The volume of containerized cargo traffic has increased steadily over the last three decades. Because of significant cost advantages on long-haul trips and growing concern for the environment, large portions of this traffic are now transported by trains rather than trucks. The main stumbling block that has prevented rail transportation from playing an even more prominent role in the movement of containerized cargo has been the cost of transferring containers between vessels and trains. This research explores innovative systems capable of performing such transfer operations efficiently.
Terminals with rail tracks along the docks – allowing for trains to be loaded directly from ships – are common for bulk cargo, but have not to date been implemented successfully for containerized cargo. The main reasons for this are: (i) the need to classify trains by container destination, and (ii) the reduced dock crane throughput resulting form interference among multiple cranes unloading containers onto a single rail track.
The main thrust of this research is the development of a direct-transfer terminal design that allows trains to be loaded and simultaneously classified by destination, largely eliminating the need for further train processing at downstream rail yards.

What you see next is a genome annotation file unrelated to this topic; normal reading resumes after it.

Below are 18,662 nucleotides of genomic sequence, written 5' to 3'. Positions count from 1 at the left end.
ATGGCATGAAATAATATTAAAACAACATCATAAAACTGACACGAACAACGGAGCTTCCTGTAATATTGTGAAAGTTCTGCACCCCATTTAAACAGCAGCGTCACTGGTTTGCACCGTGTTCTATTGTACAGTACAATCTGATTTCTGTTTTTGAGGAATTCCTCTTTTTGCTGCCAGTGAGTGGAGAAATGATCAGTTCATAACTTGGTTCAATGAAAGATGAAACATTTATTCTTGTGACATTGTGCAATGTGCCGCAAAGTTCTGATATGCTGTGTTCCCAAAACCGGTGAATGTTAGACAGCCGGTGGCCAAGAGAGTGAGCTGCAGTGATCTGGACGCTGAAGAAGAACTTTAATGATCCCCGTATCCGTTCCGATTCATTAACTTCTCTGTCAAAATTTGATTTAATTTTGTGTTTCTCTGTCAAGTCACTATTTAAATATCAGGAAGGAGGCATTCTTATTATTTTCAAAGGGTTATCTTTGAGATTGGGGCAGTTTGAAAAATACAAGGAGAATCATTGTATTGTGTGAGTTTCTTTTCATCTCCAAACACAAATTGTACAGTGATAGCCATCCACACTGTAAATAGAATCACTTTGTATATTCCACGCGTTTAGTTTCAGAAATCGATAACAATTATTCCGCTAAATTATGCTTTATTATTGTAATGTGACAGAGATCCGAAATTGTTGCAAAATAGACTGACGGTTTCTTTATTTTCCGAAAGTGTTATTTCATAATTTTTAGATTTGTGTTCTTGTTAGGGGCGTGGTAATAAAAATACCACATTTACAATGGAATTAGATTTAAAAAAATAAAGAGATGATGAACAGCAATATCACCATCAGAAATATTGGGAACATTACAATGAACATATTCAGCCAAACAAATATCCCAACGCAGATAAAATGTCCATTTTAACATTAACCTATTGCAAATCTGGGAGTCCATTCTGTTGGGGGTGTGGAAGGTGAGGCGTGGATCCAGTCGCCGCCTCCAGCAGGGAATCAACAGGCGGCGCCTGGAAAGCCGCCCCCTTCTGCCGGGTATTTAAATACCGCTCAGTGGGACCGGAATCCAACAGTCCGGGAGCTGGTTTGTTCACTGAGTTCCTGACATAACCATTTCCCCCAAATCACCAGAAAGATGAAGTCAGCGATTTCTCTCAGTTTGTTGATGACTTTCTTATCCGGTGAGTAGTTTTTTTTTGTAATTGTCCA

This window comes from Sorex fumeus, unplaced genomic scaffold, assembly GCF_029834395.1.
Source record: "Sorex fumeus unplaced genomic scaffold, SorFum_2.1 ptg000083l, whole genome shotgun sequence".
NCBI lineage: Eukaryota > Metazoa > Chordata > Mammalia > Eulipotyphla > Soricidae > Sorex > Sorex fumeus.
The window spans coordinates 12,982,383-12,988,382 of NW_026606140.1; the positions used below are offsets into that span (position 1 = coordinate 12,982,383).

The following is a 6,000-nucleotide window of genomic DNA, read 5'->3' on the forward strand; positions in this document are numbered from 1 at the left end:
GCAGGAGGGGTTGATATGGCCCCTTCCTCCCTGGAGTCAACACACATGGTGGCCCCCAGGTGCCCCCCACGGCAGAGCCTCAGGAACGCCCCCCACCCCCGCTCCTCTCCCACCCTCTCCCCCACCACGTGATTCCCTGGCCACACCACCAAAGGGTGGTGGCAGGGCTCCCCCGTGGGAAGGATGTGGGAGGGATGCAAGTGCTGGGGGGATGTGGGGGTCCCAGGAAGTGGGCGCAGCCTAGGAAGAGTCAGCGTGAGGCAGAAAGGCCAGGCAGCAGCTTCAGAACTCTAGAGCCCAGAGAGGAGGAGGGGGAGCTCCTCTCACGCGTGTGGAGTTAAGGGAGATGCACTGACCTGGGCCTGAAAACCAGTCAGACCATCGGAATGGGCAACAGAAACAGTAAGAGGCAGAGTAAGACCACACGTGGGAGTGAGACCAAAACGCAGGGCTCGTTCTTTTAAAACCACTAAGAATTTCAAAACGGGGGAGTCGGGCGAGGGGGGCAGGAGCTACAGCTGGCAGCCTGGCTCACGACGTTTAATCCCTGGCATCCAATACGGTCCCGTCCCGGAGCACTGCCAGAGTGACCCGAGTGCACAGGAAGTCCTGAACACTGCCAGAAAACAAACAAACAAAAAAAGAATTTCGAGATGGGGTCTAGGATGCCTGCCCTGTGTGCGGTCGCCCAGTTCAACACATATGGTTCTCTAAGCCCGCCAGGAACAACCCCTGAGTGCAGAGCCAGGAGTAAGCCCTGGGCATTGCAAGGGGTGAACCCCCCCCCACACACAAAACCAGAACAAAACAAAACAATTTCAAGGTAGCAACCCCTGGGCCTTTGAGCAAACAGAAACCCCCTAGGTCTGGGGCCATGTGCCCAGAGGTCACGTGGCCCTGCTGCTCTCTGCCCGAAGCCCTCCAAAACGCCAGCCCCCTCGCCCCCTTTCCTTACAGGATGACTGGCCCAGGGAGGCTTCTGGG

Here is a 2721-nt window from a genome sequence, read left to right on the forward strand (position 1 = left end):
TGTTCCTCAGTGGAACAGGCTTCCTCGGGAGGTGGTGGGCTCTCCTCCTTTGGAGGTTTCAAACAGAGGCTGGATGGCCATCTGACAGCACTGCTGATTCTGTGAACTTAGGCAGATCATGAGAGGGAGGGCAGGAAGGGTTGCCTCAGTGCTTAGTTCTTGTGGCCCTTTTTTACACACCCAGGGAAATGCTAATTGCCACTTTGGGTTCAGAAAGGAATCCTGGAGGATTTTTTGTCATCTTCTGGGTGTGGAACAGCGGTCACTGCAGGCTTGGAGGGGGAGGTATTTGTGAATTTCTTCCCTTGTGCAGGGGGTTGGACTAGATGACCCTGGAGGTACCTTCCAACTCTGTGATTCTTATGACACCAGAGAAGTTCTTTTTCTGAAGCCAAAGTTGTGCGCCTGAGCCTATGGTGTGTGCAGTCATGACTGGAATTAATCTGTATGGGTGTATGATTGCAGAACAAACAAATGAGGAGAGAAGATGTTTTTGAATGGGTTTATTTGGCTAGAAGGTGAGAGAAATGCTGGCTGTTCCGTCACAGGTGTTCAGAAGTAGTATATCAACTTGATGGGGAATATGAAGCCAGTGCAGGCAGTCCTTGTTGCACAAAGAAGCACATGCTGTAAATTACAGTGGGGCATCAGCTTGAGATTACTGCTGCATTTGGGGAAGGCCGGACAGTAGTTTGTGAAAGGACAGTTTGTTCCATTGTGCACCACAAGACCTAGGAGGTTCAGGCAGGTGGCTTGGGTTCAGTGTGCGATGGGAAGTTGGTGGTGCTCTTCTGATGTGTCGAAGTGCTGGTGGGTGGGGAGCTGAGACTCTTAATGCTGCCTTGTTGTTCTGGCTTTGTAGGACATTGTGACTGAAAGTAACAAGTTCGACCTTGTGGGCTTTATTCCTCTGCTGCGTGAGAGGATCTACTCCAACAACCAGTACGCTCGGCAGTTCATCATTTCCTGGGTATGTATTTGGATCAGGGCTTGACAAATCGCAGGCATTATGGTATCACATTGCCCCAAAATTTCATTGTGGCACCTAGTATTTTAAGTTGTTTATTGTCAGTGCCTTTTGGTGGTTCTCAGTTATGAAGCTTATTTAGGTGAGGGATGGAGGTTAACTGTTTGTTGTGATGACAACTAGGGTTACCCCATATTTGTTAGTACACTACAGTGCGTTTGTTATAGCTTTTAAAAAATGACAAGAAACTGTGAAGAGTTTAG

Analytical methods are developed to evaluate the performance of the proposed design, including train classification levels attainable during the loading process and the productivity of the dock system. The methods are validated against a computer simulation.
A comprehensive economic model is developed to measure the costs incurred while moving containers through the proposed terminal and through conventional facilities. The model includes factors that are often neglected in the literature, such as container inventory costs.
Several operating scenarios are used to identify the conditions under which each type of terminal design is most effective. The results show that direct-transfer terminals can be more cost-effective intermodal. The savings are mainly due to reduced handling and inventory costs, but the approach also has environmental advantages and lends itself very well to automation.